Getting to Know Your Resident Chaplain

July 7, 2023
Students sitting talking on campus

When a student moves into a residence hall on Baylor’s campus, there are several they will quickly meet in this community — among them are roommates, the residence hall director, student community leaders and the resident chaplain.

That’s right, every residence hall on Baylor’s campus has a chaplain that lives in community with the students.

“Our chaplains want to foster an environment of spiritual wellbeing and of belonging. And so our chaplains want to be your friend. Our chaplains want to get to know you,” Tyler Conway (M.Div ’18), senior coordinator for pastoral care, said. “They're also there to really sit and listen primarily to whatever concerns you have.”

Resident chaplains are a vibrant part of the spiritual community found in residence halls. Although Conway is responsible for the coordination of the training and support of resident chaplains, he says the chaplains work closely with hall directors to see what kind of programming is most effective and helpful for students in their residential communities. Sometimes this looks like a Bible study, coffee hour or shaping chapel alternatives. Other times it's making space for creative and community-specific connection. One resident chaplain initiated sunset strides: He walked his golden retriever on campus and invited residents to come and just walk with the chaplain and the dog. This was a meaningful time for students to talk in a relaxed environment and build community with each other, their chaplain and, of course, a very sweet dog.

Learn more in this Summer 2021 Baylor Magazine article on resident chaplains.

A resident chaplain on campus is an intentional presence, and someone who can point to resources on campus— from helping students set up counseling appointments or finding academic resources — or respond to a crisis in the instance that a student is in the hospital or emergency room or needs support after losing a loved one.

One reason resident chaplains are able to connect with the specific needs of students is because they themselves are students at Baylor’s George W. Truett Seminary. They are supported in their role by two supervisors — their resident hall director and a spiritual life supervisor. They also participate in weekly trainings that address a wide range of topics like hospital protocol, difficult topics in ministry like grief or death, self-care and Title IX training.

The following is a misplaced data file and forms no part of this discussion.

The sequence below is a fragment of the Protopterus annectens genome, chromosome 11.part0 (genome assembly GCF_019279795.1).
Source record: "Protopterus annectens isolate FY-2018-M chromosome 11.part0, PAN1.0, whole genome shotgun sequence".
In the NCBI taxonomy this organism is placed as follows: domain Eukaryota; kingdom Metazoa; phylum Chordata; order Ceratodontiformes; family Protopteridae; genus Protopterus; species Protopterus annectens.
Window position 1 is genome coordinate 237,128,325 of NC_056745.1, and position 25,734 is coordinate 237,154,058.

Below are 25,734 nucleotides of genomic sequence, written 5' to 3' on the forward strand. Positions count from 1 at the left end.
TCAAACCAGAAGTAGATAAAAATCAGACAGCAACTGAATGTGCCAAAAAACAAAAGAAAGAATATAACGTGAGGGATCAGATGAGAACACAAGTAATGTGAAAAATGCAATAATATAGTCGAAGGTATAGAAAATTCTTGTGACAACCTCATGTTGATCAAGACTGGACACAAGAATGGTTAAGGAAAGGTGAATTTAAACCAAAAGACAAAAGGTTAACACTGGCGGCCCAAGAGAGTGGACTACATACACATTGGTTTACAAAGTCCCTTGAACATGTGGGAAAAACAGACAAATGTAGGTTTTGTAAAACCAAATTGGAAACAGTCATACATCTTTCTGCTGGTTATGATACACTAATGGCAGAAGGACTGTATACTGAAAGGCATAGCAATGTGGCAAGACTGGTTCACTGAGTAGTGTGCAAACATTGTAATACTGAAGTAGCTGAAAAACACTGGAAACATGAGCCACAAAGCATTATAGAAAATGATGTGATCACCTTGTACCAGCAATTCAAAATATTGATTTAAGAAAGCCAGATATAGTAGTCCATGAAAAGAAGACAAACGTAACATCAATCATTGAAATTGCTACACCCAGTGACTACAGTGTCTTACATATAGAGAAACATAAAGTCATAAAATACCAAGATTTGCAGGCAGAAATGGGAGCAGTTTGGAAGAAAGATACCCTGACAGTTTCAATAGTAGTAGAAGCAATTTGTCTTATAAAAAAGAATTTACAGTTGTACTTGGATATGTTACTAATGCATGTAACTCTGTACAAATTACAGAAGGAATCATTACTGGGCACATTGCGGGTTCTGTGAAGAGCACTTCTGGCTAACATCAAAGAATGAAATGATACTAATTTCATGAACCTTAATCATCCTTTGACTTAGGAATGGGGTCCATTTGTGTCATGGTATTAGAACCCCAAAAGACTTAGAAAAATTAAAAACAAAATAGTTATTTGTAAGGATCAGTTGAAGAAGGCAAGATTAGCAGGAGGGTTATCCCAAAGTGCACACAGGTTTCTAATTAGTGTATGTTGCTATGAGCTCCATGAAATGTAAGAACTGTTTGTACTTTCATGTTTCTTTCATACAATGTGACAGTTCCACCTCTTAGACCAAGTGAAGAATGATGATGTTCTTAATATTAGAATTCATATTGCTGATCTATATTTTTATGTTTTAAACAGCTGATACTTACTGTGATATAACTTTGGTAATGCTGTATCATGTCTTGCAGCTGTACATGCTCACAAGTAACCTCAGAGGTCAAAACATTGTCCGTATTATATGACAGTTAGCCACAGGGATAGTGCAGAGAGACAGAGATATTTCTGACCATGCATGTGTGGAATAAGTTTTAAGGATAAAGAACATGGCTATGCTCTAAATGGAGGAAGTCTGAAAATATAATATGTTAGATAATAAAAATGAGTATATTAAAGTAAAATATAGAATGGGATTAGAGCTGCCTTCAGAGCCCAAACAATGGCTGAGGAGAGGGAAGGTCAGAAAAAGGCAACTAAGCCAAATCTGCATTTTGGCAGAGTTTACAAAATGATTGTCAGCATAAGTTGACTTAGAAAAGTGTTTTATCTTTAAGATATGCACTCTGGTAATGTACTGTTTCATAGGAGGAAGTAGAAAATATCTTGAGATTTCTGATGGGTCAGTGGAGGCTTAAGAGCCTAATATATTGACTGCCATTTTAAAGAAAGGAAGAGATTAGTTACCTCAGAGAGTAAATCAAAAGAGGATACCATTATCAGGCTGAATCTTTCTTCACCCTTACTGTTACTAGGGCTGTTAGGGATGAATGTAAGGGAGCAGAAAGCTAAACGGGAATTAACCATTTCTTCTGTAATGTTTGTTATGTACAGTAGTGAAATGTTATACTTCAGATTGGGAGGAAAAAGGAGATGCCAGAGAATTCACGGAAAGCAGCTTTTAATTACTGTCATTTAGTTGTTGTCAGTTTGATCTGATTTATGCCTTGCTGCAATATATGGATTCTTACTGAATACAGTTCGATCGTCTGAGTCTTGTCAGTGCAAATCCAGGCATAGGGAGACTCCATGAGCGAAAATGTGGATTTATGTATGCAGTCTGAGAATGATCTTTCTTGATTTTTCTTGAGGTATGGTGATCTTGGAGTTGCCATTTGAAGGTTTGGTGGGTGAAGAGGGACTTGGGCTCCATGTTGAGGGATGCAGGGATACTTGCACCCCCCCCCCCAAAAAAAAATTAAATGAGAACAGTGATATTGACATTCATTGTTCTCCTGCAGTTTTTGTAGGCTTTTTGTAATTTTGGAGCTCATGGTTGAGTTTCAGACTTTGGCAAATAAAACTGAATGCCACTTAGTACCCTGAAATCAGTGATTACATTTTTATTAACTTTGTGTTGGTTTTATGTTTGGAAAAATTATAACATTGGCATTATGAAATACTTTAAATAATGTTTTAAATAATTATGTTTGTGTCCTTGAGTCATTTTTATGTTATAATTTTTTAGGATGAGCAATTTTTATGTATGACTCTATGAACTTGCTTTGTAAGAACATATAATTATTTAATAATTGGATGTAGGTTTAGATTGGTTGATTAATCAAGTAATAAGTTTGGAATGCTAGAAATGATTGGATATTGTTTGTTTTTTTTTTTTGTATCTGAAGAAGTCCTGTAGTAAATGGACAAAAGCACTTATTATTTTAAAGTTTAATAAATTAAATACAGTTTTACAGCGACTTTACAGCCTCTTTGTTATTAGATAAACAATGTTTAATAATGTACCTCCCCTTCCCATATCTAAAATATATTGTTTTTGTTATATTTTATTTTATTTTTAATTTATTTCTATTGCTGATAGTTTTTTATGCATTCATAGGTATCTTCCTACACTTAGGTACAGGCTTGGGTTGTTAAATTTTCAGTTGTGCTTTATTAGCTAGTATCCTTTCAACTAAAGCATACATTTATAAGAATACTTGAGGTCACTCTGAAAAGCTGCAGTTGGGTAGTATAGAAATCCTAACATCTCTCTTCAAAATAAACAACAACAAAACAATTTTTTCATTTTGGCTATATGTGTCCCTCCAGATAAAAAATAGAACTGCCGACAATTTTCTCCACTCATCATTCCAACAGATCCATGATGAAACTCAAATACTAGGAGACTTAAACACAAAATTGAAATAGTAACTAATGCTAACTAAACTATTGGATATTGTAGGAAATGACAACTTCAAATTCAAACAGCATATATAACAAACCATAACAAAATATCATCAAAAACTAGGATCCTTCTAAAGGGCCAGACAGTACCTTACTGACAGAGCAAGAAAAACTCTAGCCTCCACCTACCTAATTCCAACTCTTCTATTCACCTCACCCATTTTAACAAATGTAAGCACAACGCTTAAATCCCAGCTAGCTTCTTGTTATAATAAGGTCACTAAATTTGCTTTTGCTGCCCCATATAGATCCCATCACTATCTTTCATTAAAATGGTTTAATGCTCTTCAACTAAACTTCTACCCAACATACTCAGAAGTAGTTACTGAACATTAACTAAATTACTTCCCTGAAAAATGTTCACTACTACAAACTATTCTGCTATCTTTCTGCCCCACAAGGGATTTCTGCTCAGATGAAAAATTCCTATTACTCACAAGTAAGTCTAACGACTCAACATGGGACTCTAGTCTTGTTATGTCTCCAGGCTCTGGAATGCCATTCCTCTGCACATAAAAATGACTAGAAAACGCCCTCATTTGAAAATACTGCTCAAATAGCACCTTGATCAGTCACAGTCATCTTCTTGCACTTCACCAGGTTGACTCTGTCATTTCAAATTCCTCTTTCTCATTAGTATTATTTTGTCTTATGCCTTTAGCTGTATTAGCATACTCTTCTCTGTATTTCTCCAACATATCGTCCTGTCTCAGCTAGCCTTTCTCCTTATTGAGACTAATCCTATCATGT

Residence halls aren’t the only place you will find chaplains on campus. They are also embedded in some academic units, including one at the School of Business and two in the Baylor Science Building. These chaplains foster spiritual wellbeing in the same manner as resident chaplains but in the context of academic communities.

Conway says that chaplains on campus can meet the need of belonging for students, regardless of their background.

“I like to think of them as interfaith chaplains. And what I mean by that is chaplains that can care for any faith tradition. Our chaplains, of course being Truett seminary students, they have a Christian profession of faith, but they are not limited to caring for just Christian students. We want them to be religiously literate and we want them to approach others with curiosity and understanding and practice listening,” Conway said.

The most important thing Conway hopes that students know about their resident chaplain: “You can just be yourself.”

“They may not have the answers all the time, but they're there to truly care for you and to also know their own limitations and know how to direct you to resources that might be more helpful to you. A chaplain can be a really easy person to talk to first and foremost if you don't know where to go at all.”

So, when you move in or return to your residence hall this August, make sure to stop by, say hi to your resident chaplain—and ask to pet their dog.